When the average college student has a complaint these days, it seems to go straight to social media.
Popular Twitter accounts, such as @BU_Probs or @BadLuck_Butler share the gripes of students at Butler University.
While most of the tweets are meant to be humorous, some complaints are real problems that should be addressed. Instead of simply posting about their problems online, students should be proactive and try to make changes.
Social media can actually be a starting point for accomplishing change, if used in the right way.
Dawgs for a Cause is a Facebook group started last semester. It advocates change in campus dining. Students use the page as a forum to voice concerns about the food and to find other students with similar dietary concerns.
Instead of simply posting complaints, the members actively reach out to Aramark, which is an effective way to change their situation.
Freshman Kate Webb is a vegetarian, and she helps organize students with dietary restrictions through this Facebook page. In November, Webb and other vegetarians met with representatives from Aramark to talk about how the dining halls can better accommodate students with special dietary needs.
Both groups were happy with the outcome of the summit. More communication is the key to making changes, Michelle Bryant-Jones, dining services director, said.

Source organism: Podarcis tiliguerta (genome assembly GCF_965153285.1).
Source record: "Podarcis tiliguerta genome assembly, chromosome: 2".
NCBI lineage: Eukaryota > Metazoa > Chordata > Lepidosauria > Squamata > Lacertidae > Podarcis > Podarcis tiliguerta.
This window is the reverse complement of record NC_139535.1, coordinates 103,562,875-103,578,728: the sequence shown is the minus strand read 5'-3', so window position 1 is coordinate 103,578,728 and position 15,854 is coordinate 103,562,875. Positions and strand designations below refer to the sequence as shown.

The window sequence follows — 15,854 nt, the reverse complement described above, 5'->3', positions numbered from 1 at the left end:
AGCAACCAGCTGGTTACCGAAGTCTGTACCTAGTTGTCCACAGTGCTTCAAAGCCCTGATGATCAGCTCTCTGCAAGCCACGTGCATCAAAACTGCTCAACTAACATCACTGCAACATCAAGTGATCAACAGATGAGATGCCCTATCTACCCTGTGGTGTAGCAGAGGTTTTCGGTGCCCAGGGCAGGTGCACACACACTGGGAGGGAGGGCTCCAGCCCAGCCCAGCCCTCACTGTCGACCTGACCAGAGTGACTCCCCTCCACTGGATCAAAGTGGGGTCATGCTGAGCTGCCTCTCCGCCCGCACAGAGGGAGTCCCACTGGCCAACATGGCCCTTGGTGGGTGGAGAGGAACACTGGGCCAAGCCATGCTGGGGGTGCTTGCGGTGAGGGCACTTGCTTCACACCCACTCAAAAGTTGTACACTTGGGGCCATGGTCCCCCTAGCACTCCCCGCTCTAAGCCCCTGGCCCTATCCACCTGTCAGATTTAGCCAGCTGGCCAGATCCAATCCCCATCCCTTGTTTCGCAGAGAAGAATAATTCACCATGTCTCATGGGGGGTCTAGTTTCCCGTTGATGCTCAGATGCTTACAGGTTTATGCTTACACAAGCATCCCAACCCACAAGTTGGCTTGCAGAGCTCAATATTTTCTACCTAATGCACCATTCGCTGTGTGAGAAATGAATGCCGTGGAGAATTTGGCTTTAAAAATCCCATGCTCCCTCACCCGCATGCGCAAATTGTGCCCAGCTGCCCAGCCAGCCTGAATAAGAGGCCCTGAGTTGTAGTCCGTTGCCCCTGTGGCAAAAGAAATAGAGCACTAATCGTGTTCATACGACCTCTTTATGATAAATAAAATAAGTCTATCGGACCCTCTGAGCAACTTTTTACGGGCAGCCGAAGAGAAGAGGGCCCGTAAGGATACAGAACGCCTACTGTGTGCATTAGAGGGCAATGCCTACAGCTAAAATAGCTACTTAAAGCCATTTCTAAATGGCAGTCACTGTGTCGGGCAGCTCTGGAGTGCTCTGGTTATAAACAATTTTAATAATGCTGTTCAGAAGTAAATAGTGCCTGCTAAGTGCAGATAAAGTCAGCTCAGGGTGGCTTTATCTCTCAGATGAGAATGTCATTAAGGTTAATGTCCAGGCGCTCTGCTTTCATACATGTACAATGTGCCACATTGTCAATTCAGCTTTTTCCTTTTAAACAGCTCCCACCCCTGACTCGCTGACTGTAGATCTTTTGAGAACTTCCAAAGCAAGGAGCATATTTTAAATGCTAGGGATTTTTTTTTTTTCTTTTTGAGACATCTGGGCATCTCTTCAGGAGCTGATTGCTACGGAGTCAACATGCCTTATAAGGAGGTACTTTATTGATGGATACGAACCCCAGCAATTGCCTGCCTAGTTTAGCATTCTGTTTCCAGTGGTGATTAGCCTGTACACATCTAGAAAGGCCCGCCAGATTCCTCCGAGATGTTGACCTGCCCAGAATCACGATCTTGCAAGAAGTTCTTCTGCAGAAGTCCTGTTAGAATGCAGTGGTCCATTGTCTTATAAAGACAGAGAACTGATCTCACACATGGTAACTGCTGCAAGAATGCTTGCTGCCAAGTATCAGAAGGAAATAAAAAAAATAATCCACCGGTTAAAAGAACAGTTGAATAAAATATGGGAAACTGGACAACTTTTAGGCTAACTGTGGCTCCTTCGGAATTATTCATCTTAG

“If the students don’t tell us what they are looking for specifically, we may get it wrong,” Bryant-Jones said. “The more conversation and dialogue that we have concerning the meal plan, the better we are able to serve your needs.”
Students can also email firstname.lastname@example.org or write on the suggestion cards in the dining halls to request changes or even specific recipes. Cards that say “make better food” are not useful, Bryant-Jones said.
Students who really want a change need to take action and create reasonable goals. This is the mature way to handle problems, versus tweeting a complaint.
Talking in a professional manner about realistic goals is the best way to accomplish change. The students who attended the summit exemplified the necessary maturity to have their voices heard in a positive way.
Students across campus should take heed of the way this group of students accomplished their goals. Instead of complaining about issues to their friends or on social media, students need to be proactive about making their college experience what they want it to be.
The success of the cooperation between Aramark and Butler students is a good example for others. This is how to make important decisions and compromises in the professional world, which is a lesson all college students should learn.